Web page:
“If you talk to a lawyer,” Paulie informs me, “and you talk to the F.T.C., they’ll tell ya that they’re franchises… but my intention is to build a brotherhood of pizza entrepreneurs, ok? I told the lawyers what I wanted to do. They told me I had to form a franchise company. They told me what it would cost to do that. So I decided to ask another lawyer. I told em what I wanted to do, they told me that I had to form a franchise company. So I asked a third lawyer. Third lawyer? Franchise company. So, I bit the bullet and I did that. But really I build personal relationships with these people. They come in, ya know, when they can, they work with me… Derrick, who is gonna open up with me in Chicago, he contacted me for advice and I was itching to do something in Chicago, I had read about Wicker Park which is a great neighborhood… and when I talked with him, I said, where ya thinking about opening and he said ya know, Naperville, or something… he had a mobile business already making pizza out that way, Za Pie… he thinks it was a nice name. Hopefully he’s not reading this. In any case, I said, that’s too bad because I was hoping to maybe do something with somebody in Wicker Park. And about five minutes later we were on our way.”
Besides the potential for press coverage if Paulie Gee opened his pizzeria in New York City, another benefit was the cost of a liquor license: $140,000 for a license in New Jersey versus $505/year for a beer and wine license in New York City. But of course, Paulie would still need investors. “I own 80% of this place,” says Paulie. “But I do have investors. And a friend of mine, one of my oldest friends really, helped me, and he didn’t even know it at the time. He said, ‘Those investors, they’re gonna wanna know that you’re spending 100% of your time thinking about your restaurant and not your day job. But they wouldn’t mind if you took extra salary to make up for that.’ And that kinda opened up my mind on that. I said, ‘I’m gonna do this, this is great.’ And I started looking in Manhattan a little bit… but Brooklyn was calling me home.”
From day one Paulie Gee made his own fresh mozzarella. He also made his own Limoncello. And he kept experimenting with different dough recipes and different types of pies. “I started inviting people over to my house to practice on them,” he says. “I was desperate to get people over to my house so I could try this new pie out and I’d do it about every two weeks.”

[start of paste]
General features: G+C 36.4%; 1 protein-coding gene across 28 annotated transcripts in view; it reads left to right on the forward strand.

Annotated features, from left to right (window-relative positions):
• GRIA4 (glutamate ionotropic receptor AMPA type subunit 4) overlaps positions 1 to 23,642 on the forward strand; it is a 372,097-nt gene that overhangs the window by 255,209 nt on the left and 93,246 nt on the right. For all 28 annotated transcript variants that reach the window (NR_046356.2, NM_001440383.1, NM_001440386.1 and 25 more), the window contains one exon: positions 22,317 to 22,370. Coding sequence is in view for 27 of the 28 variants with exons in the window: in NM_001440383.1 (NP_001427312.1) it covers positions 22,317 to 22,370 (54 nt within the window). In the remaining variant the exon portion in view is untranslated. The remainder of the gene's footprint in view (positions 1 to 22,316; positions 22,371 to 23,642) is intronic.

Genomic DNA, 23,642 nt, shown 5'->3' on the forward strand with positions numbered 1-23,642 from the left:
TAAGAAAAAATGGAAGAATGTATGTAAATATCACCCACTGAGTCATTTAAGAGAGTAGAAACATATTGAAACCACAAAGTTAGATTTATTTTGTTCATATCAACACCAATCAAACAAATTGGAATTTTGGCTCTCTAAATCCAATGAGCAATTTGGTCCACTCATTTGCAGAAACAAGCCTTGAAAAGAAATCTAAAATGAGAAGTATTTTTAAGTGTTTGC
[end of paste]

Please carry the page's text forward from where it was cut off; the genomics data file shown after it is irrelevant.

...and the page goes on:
Paulie Gee’s pizza tasting parties have since become a legend unto themselves among the pizza enthusiast community: about eight people would gather in Paulie’s backyard, listening to music, enjoying Limoncello, as the pizzas were prepped in the kitchen and fired in the backyard oven. Paulie remembers the tastings fondly, though one difficulty was that with the prep area inside and the oven outside, he couldn’t work the oven and make the pizza. “The oven had to be 1,000 degrees,” Paulie explains. “So I always had to enlist the help of someone else to work the fire. And there were various degrees of success that those people had, mostly based on their attitude, ok? My son was a tremendous oven master. A lot of times people come in, they work the fire, they go sit down and watch the Mets game, usually the Met game, the Yankee fans stay out there and they really work that thing, but Mets fans they go in and sit down. Then I go out with the pizza looking for a hot oven, and ‘Uh-oh!’ So I learned it was Yankee fans that I wanted to have, this is a true story!”
After working toward a BFA in Photography from SVA, Paulie Gee moved to Miami but missed New York and came back after just a short stint. “It must have been fate because that’s when I met my wife,” Paulie says. Having seen her on the train a couple of times, he saw her at a bar in Bay Ridge one night. “She was with friends and I said, ‘I know you.’ ‘No you don’t.’ ‘Yes, I do. You take the R train.’”
Proceeding to flirt with all her friends throughout the night, ignoring his future wife, Mary Ann. “Maybe I danced with her once,” Paulie says. “And at the end of the night, her girlfriend shoved her telephone number in my hand. That was basically it. In case she’s reading this, it was November 12th 1976.”
Editor’s note: this story is presented in five parts, stay tuned!
Part I: No More Takeout
To live in Greenpoint is to know Paulie Gee’s pizzeria. Since the restaurant first opened on Greenpoint Avenue in 2010, Paulie Gee’s became first a neighborhood institution, then a dining destination, and now an ethos unto itself, captained by none other than Paul Giannone himself (a.k.a. “Paulie Gee”).
Dining at Paulie Gee’s is truly an experience, if you can get in. Like many Brooklyn institutions, Paulie Gee’s does not take reservations. These days a line will form as early as 4pm for a table on the weekends. After 8pm? Fuggetaboutit. But if you do manage to get in, entering the restaurant is like entering a rustic pizza palace, a candle-lit cathedral of pie.Continue reading →